The Co-op has unveiled losses of £2.5bn. The group admitted it had been a "disastrous" year, going so far as to say it was the worst in its 150-year history.
Interim chief executive Richard Penny cook, commented "these results should serve as a wake-up call to anyone who doubts just how serious the challenges we face are."
Co-op sales were down £500m from the previous year, with profits from the company's food division falling by eight per cent to £247m.
However, there were elements of good news amongst the doom and gloom. General insurance profit rose from £13m in 2012 to £33m last year. The funeral part of the business saw a rise in profit of three per cent.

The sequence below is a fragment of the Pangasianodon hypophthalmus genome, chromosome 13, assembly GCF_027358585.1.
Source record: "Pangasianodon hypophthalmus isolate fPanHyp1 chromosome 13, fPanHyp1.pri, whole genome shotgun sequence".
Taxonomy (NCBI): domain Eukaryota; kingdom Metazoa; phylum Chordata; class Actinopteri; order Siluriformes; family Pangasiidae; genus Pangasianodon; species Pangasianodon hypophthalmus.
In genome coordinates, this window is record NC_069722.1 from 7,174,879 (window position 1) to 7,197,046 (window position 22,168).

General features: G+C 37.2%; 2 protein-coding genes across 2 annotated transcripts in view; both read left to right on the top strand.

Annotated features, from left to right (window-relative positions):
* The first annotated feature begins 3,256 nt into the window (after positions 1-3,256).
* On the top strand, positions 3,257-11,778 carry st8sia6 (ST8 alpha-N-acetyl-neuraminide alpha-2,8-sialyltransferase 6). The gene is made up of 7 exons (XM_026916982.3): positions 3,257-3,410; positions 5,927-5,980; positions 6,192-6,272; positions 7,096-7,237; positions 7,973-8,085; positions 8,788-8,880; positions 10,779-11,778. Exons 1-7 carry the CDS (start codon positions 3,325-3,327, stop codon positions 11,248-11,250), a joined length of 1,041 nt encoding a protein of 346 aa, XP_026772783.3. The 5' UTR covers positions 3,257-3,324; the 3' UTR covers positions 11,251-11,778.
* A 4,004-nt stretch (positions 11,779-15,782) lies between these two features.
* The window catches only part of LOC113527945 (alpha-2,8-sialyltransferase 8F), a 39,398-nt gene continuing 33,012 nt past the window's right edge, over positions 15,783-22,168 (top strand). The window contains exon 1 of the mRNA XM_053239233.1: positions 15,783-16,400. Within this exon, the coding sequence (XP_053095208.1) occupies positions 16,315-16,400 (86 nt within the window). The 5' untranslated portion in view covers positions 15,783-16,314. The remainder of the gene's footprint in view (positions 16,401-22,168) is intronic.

The troubled group has been subject to constant pressure in recent weeks, with former City minister Lord Myners accusing Co-op managers of making inept decisions.
The group recently came under fire from workers, as the Unite union voiced its support for major reforms of the mutual's governance structure. Unite insisted that the board should not be allowed to hold up the necessary changes.
"On a daily basis we see the speed the sector is moving and with such pace, that unless the review is completed, there will be no chance of the Co-op being able to compete in such a cut-throat sector,” said Unite’s Adrian Jones in a letter to the Co-op’s regional boards.
On Friday, the group's banking arm reported losses of £1.3bn, which makes up a little less than half of the group's losses for 2013. The bank's former chairman, Paul Flowers, was charged with offences over class A and class C drugs yesterday.